No need for goal line technology

With the goal line technology debate continuing, argues that football would be better off without it

Sepp Blatter (right) has long been an opponent of goal line technology, Image: World Economic Forum via flickr Creative Commons

Sepp Blatter (right) has long been an opponent of goal line technology, Image: World Economic Forum via flickr Creative Commons

Of all the sticks used to beat Sepp Blatter with, including allegations of corruption, cronyism and downright incompetence, both the least justifiable and the most tiresomely predictable is FIFA’s failure to adopt goal line technology.

Proponents for change see it as an essentially unarguable point, an unavoidable next step on the way to eradicating the influence of human error over a match’s outcome. Yet if football’s administrators were to make such a concession, it would serve only to undermine rather than aid the officials whose benefit it is purportedly for.

After each round of fixtures we are currently treated to the same line-up of familiar managerial faces either railing against unjust decisions or professing relief over getting that little bit of luck they deserve, depending upon which way the result has gone. A manager’s appraisal of the referee’s performance has never knowingly been noted for its sense of proportion, perspective or impartiality, but in a sporting culture where players must be shielded from criticism at all costs, they are forever drawing attention to refereeing errors in order to explain away their own team’s shortcomings.

Complaints against the inconsistency of officials’ decision-making, especially concerning the punishment meted out for two-footed tackles, has become a staple source of manufactured outrage and controversy in recent weeks, especially since Vincent Kompany’s red card in the Manchester derby. Yet this highly subjective area of the game, which is inevitably prey to personal interpretation, could become the next target for video referrals should they be introduced to deal with supposedly more clear-cut cases like whether a goal should be given or not.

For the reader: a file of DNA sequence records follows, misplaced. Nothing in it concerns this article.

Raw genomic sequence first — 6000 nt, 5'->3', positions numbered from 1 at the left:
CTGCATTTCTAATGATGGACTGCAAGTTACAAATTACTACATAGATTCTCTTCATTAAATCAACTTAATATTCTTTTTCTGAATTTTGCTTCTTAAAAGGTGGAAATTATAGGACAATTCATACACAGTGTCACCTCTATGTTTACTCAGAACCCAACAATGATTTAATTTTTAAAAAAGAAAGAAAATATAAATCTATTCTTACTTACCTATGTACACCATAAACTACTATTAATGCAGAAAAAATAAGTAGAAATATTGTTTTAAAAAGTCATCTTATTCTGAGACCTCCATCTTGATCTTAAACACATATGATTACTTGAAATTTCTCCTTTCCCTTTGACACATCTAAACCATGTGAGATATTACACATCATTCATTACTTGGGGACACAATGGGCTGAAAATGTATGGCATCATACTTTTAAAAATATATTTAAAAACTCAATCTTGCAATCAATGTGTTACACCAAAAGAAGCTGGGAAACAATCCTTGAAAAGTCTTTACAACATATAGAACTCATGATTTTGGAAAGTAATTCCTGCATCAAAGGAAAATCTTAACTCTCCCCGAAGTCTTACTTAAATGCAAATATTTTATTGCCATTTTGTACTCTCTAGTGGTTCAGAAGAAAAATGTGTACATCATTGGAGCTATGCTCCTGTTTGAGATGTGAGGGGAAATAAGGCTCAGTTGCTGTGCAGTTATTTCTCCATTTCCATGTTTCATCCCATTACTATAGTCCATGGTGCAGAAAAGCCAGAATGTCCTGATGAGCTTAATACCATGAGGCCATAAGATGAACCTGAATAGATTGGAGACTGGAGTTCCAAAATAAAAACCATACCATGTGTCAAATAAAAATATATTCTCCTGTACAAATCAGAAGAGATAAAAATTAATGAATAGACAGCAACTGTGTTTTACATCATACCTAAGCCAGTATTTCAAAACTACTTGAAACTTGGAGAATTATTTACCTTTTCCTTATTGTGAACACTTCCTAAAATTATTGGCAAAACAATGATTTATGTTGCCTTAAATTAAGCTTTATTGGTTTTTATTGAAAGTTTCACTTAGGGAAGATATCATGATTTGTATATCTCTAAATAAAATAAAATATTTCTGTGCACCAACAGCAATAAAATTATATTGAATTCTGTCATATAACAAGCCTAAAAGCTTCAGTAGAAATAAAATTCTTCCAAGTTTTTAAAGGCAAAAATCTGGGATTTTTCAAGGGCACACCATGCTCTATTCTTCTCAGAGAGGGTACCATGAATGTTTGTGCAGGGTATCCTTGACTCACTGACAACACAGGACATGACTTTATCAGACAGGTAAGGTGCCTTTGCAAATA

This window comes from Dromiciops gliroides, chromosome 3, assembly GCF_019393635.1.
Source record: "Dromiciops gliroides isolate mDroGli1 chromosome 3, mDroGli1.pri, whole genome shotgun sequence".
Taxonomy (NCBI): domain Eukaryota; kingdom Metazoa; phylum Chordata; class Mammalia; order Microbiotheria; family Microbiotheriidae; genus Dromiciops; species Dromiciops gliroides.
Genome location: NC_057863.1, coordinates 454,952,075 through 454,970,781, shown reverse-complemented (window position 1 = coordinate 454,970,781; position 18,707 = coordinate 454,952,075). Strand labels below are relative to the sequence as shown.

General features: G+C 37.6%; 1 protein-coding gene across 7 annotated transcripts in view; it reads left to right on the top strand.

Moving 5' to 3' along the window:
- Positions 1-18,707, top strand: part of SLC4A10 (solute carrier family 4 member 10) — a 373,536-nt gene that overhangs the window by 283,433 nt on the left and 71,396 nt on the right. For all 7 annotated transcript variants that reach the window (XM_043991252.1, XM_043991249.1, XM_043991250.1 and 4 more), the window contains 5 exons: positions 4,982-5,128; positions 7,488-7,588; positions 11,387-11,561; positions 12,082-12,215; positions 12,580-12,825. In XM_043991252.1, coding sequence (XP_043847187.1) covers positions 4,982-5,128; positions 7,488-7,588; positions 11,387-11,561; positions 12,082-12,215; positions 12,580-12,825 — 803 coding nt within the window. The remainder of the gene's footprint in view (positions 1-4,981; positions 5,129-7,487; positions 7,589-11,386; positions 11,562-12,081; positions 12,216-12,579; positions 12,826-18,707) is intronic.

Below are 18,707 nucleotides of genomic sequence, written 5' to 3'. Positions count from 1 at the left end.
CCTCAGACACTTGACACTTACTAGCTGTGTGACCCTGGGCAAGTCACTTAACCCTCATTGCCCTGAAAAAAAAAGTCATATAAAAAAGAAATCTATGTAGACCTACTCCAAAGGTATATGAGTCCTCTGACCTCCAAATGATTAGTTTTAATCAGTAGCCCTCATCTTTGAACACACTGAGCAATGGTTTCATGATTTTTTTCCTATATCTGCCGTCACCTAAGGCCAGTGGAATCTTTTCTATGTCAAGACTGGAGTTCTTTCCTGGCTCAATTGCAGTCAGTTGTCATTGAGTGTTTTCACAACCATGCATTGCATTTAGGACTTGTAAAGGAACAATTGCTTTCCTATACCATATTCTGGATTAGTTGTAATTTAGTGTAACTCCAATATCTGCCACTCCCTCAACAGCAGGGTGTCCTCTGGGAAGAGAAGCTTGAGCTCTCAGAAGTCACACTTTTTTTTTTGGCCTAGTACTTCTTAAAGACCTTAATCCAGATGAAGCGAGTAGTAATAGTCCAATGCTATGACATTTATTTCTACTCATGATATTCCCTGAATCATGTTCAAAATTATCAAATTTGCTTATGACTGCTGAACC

If we’ve survived just fine without goal line technology up until this point, why is its introduction any more critical now? This can be attributed to a misplaced belief that the occasional mistake is somehow of greater consequence since football has become the endlessly over-analyzed, financially-bloated behemoth it now is. The mantra for football’s new seriousness seems to be much like that of the recent Sky Bet advertisement, which depressingly asserted that the result “matters more when there’s money on it”.

The suggestion that with football’s enhanced status there is now too much money at stake for the occasional wrong call, and that technology should be brought in to deal with these tragic imperfections, is a perfect example of approaching an issue the wrong way round. To me the idea that a goal line decision could matter so much signals that the money involved is the problem, rather than the means of making such a decision, and that we should tackle the warped mentality responsible for deeming any football result to be of such earth-shattering importance to begin with.

Instead, the introduction of technology would merely feed into football’s sense of its own significance, while irritation over offsides or penalty decisions, which occur far more often than any qualms over whether the ball has crossed the line, would continue unabated until they too became the subject of in-game video analysis. The problem is only exacerbated by the media’s incessant courting of controversy and the overbearing demands of pundits and fans in search of an unattainable perfection.

That technology is yet to encroach on the game of football should be a source of pride, proving that for all the upheaval it has undergone it remains fundamentally the same sport from grass roots level to the very top. This state of affairs would only be threatened by the arrival of prohibitively expensive technology, widening the gulf between the haves and the have-nots of league football even further, so that games in the Premiership would, quite literally, take place on a different playing field altogether.

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